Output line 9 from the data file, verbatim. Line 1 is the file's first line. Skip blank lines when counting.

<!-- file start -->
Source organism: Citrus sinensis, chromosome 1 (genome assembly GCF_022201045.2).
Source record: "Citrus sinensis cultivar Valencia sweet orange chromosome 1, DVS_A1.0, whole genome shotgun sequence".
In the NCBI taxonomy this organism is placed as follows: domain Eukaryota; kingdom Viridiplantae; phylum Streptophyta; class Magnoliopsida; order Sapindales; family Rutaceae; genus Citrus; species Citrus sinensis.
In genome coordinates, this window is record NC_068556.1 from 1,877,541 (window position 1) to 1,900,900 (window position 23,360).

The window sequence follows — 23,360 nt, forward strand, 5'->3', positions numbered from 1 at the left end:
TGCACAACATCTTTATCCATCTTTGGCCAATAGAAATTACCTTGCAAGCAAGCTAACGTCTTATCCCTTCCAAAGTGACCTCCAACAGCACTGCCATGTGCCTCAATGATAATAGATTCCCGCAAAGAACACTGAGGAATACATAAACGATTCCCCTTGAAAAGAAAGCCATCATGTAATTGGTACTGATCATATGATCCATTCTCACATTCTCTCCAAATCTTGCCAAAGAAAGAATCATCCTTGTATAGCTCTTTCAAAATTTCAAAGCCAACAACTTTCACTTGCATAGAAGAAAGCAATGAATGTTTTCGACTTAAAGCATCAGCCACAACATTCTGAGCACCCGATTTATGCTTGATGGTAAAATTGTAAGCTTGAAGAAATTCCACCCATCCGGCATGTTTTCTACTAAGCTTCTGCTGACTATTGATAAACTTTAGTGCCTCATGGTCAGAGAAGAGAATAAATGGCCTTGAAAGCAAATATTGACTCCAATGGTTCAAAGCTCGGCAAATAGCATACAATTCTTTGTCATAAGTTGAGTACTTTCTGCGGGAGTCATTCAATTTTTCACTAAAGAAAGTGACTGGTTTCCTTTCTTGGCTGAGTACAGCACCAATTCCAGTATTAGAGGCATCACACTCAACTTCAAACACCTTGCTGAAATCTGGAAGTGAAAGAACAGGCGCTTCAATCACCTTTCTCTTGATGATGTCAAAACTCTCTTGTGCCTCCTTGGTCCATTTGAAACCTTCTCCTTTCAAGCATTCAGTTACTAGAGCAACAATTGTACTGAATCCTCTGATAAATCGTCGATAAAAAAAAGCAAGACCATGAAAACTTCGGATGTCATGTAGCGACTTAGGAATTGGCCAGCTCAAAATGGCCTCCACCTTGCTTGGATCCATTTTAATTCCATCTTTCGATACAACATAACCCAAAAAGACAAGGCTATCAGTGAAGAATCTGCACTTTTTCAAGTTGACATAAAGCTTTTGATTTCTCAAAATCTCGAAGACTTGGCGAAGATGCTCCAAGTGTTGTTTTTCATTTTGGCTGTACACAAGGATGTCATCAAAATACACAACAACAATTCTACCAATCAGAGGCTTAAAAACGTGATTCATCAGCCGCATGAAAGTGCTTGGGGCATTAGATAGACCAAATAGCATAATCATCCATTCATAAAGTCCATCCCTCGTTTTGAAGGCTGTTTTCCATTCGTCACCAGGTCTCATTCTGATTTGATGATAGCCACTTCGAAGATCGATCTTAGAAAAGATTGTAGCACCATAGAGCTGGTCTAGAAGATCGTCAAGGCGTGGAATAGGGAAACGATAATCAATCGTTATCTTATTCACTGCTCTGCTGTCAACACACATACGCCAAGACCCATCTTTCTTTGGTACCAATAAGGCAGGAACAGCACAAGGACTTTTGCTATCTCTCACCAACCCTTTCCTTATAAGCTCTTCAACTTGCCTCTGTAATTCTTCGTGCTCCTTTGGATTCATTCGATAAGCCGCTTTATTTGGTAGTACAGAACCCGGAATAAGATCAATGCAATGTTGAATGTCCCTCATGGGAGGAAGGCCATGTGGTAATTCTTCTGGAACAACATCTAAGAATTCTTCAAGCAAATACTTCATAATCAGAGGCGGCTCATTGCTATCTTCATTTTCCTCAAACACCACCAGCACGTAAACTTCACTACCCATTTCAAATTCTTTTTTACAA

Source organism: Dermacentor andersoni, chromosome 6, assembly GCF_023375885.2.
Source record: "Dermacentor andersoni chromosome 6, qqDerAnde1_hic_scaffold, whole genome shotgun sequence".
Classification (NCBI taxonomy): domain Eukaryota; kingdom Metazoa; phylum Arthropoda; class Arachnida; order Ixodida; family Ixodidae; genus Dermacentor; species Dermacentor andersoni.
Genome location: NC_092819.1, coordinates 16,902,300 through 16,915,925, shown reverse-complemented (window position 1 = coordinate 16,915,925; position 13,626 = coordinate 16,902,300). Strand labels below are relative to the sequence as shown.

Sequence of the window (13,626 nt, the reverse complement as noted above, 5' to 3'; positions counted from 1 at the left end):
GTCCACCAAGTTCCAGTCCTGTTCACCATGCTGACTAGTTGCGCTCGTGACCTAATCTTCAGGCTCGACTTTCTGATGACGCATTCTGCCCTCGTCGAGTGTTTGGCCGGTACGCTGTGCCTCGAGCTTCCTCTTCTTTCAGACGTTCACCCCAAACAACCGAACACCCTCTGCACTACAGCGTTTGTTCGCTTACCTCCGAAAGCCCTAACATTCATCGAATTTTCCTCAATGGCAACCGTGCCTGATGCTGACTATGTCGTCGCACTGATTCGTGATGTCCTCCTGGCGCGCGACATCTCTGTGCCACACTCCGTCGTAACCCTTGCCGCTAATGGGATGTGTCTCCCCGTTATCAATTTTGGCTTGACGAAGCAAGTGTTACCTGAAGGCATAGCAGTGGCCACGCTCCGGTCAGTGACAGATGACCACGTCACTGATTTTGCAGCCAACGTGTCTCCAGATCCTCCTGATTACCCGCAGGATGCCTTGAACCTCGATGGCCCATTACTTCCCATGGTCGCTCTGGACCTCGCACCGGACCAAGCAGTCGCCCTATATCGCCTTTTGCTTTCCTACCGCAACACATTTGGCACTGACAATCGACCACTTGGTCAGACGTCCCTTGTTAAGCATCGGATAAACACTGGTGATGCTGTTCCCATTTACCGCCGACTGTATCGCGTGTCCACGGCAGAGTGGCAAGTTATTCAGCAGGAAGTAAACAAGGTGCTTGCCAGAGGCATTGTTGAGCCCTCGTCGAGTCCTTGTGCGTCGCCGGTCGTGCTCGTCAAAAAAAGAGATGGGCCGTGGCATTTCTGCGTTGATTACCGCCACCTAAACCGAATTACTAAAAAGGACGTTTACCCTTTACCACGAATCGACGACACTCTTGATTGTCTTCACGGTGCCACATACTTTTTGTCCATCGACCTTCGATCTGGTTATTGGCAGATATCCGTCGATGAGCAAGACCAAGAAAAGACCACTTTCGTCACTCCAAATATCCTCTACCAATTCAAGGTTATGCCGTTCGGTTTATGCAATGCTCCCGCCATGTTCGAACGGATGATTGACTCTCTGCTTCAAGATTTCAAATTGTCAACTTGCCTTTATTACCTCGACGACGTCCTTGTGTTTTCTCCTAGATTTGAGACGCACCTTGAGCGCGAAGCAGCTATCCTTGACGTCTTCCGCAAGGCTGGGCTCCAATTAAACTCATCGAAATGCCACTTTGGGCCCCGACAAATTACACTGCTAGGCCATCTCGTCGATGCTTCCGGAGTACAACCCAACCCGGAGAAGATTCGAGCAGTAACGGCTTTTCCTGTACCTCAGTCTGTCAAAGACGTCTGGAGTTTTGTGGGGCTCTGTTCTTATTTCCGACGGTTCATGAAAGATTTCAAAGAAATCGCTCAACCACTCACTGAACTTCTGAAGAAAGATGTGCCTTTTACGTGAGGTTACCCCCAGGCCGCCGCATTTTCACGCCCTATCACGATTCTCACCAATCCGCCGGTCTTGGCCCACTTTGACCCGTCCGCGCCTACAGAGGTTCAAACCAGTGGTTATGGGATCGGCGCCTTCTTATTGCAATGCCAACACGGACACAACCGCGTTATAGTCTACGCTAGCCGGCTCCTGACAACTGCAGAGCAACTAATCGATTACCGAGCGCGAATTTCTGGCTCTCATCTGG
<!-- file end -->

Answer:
Classification (NCBI taxonomy): domain Eukaryota; kingdom Metazoa; phylum Arthropoda; class Arachnida; order Ixodida; family Ixodidae; genus Dermacentor; species Dermacentor andersoni.